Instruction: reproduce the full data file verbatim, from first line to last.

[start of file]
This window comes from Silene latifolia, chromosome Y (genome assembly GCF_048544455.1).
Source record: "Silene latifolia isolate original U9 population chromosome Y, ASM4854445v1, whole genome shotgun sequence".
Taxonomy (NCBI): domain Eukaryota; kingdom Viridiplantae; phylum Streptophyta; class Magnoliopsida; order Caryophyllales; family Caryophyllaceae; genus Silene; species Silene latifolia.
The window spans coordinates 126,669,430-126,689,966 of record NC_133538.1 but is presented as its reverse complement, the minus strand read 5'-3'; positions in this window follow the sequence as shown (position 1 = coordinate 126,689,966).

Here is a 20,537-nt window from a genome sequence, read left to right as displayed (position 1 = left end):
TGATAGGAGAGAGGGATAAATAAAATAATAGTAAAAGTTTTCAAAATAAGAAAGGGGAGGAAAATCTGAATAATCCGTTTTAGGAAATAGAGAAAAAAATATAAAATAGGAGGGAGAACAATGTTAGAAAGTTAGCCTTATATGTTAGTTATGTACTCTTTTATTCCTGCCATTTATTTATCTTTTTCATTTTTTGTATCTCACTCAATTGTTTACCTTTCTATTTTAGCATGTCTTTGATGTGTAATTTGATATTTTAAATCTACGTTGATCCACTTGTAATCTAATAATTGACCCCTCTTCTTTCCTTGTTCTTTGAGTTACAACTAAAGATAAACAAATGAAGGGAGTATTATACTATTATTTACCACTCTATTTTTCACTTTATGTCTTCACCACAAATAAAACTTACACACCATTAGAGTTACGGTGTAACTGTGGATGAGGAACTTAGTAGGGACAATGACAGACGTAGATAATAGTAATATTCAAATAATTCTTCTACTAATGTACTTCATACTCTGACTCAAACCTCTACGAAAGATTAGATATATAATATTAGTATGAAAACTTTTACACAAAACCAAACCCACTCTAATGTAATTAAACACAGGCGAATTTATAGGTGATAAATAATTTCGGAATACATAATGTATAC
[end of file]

This window comes from Silene latifolia, chromosome Y (genome assembly GCF_048544455.1).
Source record: "Silene latifolia isolate original U9 population chromosome Y, ASM4854445v1, whole genome shotgun sequence".
Taxonomy (NCBI): domain Eukaryota; kingdom Viridiplantae; phylum Streptophyta; class Magnoliopsida; order Caryophyllales; family Caryophyllaceae; genus Silene; species Silene latifolia.
The window spans coordinates 126,669,430-126,689,966 of record NC_133538.1 but is presented as its reverse complement, the minus strand read 5'-3'; positions in this window follow the sequence as shown (position 1 = coordinate 126,689,966).

Here is a 20,537-nt window from a genome sequence, read left to right as displayed (position 1 = left end):
TGATAGGAGAGAGGGATAAATAAAATAATAGTAAAAGTTTTCAAAATAAGAAAGGGGAGGAAAATCTGAATAATCCGTTTTAGGAAATAGAGAAAAAAATATAAAATAGGAGGGAGAACAATGTTAGAAAGTTAGCCTTATATGTTAGTTATGTACTCTTTTATTCCTGCCATTTATTTATCTTTTTCATTTTTTGTATCTCACTCAATTGTTTACCTTTCTATTTTAGCATGTCTTTGATGTGTAATTTGATATTTTAAATCTACGTTGATCCACTTGTAATCTAATAATTGACCCCTCTTCTTTCCTTGTTCTTTGAGTTACAACTAAAGATAAACAAATGAAGGGAGTATTATACTATTATTTACCACTCTATTTTTCACTTTATGTCTTCACCACAAATAAAACTTACACACCATTAGAGTTACGGTGTAACTGTGGATGAGGAACTTAGTAGGGACAATGACAGACGTAGATAATAGTAATATTCAAATAATTCTTCTACTAATGTACTTCATACTCTGACTCAAACCTCTACGAAAGATTAGATATATAATATTAGTATGAAAACTTTTACACAAAACCAAACCCACTCTAATGTAATTAAACACAGGCGAATTTATAGGTGATAAATAATTTCGGAATACATAATGTATAC